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Ancient Chinese treasures on display in Scotland

By Angus McNeice in London | China Daily | Updated: 2019-09-17 03:37
The Burrell Collection has around 2,000 items from China. [Photo/Glasgow Museums]

Dozens of ancient Chinese treasures including a rare Ming Dynasty (1368-1644) tankard and a 500-year-old cup that performs a practical joke are now on display at an exhibition in Scotland. 

Sixty-three objects make up the temporary exhibit at the Kelvingrove Art Gallery in Glasgow. The items are on loan from the city's Burrell Collection museum that is closed until 2021 for refurbishments. 

Among the highlights are tomb guardian figures from the Tang Dynasty (618-907), several 2,500-year-old ritual bronzes, a Ming Dynasty blue-and-white tankard and a booby-trapped Tantalus Cup that pours liquid onto its user from a hole in the bottom once the vessel is filled to the brim.   

The Burrell Collection museum in Glasgow houses one of the most diverse and extensive art collections in Scotland. It features more than 9,000 items accrued from around the world by the late shipping merchant and philanthropist William Burrell, who lived from 1861 to1958. 

Burrell had a particular interest in Asian artifacts, and more than a-fifth of his collection originated from China. 

"It was Chinese art which was the largest part of William Burrell's gift to Glasgow," said Angus Grossart, chairman of Burrell Renaissance. "His supreme standards are reflected in the exceptional ceramics, jade and bronze objects which are on display at Kelvingrove Art Gallery and Museum. Their significance has grown enormously since his death as we have developed wider cultural understanding and curatorial knowledge."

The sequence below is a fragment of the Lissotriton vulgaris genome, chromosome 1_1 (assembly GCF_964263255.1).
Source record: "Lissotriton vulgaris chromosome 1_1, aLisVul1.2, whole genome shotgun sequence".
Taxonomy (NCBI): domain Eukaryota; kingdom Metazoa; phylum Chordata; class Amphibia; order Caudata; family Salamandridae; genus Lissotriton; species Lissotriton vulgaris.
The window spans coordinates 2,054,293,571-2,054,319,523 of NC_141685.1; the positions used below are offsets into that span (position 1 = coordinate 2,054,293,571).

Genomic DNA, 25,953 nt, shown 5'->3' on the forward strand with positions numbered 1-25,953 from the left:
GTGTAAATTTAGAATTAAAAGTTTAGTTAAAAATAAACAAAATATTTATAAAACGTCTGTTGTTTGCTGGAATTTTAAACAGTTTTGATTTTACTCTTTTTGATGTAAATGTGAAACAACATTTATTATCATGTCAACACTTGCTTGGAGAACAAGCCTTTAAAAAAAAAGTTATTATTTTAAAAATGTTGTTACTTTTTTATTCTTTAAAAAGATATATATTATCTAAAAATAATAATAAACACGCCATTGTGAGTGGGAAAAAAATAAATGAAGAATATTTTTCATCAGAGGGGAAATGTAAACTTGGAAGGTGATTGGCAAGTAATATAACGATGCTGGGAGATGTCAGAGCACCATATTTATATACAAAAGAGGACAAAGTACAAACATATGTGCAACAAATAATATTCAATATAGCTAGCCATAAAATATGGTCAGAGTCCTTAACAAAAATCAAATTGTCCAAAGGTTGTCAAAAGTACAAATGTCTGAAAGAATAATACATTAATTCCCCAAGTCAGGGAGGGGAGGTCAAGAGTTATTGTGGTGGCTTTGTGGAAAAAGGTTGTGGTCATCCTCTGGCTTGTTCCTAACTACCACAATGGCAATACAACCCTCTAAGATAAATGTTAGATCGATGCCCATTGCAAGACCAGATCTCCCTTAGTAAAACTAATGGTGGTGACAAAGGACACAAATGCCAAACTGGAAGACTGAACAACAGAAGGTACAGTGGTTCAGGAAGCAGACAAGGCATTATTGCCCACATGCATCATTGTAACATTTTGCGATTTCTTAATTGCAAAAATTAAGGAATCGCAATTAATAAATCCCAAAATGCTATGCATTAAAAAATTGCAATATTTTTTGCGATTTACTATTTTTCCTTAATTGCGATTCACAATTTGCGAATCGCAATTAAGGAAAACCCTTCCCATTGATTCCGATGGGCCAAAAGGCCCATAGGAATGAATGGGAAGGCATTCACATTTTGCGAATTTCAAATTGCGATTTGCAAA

Items in the temporary exhibition were selected by Chinese art expert Jorge Welsh and Chung Yupin, who is curator of Chinese and East Asian art for Glasgow Museums.  

"Inspiration and pleasure were key aspects to consider when we were selecting the objects," said Chung. "Burrell's gift of his collection connects audiences to their past, to rich and varied cultures, to inspiring ideas and to places in Glasgow and Scotland where the history of these Chinese objects developed their intercultural context." 

The Burrell Collection represents the third-largest collection of Chinese art in Europe. It includes 170 bronzes, more than 1,400 ceramics, and 146 pieces of jade, some dating back to the Shang Dynasty (c.16th century-11th century BC). 

"The Burrell Collection's Chinese art is one of the most relevant, world class collections of its field," said Welsh. "The exhibition includes some of the most fascinating examples of bronze, jade and ceramic pieces acquired by one of the most prolific collectors of the time, including some of the most iconic examples, as is the case for what is thought to be the only recorded Meiping (vases) decorated with Persian inscriptions."

Scheduled for completion in the Spring of 2021, the Burrell Collection museum refurbishment will cost an estimated 66 million pounds ($82.2 million). The plan is to almost double the public viewing space in the building, allowing curators to showcase pieces that have remained in storage for decades.

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